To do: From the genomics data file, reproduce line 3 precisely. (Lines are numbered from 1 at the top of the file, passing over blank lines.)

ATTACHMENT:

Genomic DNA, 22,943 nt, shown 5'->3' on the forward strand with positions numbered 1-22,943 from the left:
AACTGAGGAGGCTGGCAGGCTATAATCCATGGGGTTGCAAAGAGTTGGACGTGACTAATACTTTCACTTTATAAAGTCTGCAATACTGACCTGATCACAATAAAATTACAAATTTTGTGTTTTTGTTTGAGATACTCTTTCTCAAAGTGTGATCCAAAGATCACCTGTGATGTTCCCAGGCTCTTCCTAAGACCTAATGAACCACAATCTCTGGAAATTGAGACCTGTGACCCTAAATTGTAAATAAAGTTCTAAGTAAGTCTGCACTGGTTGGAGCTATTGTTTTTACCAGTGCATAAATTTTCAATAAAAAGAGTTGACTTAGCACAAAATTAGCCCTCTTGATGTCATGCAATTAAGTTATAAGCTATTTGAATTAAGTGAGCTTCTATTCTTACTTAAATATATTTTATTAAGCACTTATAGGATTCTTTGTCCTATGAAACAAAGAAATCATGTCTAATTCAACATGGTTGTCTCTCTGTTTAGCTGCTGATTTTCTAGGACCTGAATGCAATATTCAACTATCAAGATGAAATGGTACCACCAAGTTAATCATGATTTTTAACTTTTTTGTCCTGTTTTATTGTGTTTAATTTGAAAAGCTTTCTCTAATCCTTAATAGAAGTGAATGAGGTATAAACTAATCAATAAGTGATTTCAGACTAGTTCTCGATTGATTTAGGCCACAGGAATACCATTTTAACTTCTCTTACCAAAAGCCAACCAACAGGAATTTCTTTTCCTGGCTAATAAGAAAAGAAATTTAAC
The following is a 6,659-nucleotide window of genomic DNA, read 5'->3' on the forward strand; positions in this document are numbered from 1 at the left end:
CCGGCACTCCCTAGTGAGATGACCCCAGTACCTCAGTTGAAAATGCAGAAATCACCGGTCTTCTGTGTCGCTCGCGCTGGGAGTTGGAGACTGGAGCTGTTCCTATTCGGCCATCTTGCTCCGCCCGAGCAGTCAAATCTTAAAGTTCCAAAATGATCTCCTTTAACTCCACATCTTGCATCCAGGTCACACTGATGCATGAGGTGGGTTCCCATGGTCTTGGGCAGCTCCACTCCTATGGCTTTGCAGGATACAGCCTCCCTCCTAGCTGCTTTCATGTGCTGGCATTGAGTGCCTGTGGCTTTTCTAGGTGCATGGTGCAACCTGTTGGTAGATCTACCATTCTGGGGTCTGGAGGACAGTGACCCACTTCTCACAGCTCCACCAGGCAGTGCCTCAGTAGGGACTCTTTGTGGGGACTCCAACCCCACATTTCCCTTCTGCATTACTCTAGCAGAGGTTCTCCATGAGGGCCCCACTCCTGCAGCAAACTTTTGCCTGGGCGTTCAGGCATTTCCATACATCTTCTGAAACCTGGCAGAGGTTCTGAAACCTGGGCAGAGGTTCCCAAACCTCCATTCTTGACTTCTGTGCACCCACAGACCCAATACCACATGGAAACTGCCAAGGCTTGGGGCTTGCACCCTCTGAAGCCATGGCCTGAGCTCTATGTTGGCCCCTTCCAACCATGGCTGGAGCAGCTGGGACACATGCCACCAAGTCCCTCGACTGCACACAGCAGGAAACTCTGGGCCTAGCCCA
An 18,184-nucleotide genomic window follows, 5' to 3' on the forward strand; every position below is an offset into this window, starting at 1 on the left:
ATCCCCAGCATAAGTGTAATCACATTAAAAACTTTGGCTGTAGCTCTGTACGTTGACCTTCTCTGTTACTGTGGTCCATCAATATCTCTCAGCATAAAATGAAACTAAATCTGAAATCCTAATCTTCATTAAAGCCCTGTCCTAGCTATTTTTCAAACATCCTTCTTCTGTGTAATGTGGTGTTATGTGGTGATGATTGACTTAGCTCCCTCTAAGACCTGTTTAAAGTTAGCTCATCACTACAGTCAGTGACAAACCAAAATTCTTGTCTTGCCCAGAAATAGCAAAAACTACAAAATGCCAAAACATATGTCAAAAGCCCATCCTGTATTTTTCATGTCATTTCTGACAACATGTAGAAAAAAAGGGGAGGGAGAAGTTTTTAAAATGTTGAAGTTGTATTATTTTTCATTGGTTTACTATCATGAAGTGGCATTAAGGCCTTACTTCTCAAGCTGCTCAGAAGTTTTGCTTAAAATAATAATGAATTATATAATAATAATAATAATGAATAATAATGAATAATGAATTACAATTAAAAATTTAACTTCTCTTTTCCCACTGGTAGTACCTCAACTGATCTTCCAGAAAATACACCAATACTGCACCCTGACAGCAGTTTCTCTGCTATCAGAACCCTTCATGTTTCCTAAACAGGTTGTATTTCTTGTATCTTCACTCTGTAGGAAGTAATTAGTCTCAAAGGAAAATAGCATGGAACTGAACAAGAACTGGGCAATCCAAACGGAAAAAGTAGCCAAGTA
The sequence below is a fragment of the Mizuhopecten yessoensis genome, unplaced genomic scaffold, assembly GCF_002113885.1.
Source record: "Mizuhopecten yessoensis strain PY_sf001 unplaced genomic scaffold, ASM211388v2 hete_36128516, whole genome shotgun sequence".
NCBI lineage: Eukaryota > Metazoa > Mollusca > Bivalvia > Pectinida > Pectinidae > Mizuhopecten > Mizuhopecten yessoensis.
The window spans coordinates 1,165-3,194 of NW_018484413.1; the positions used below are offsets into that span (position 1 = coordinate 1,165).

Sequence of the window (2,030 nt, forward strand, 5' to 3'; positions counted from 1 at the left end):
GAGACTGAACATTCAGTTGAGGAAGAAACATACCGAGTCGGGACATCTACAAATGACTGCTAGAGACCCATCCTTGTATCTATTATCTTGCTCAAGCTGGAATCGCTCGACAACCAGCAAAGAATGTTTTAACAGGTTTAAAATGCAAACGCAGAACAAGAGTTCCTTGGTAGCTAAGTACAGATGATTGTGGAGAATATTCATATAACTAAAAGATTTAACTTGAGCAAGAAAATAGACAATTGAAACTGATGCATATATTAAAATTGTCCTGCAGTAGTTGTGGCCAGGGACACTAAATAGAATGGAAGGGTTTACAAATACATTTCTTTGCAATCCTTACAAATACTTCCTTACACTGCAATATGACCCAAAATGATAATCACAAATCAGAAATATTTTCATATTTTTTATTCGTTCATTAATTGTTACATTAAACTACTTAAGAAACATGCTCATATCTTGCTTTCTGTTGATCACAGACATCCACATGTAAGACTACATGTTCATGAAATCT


The following is a 6,659-nucleotide window of genomic DNA, read 5'->3' on the forward strand; positions in this document are numbered from 1 at the left end: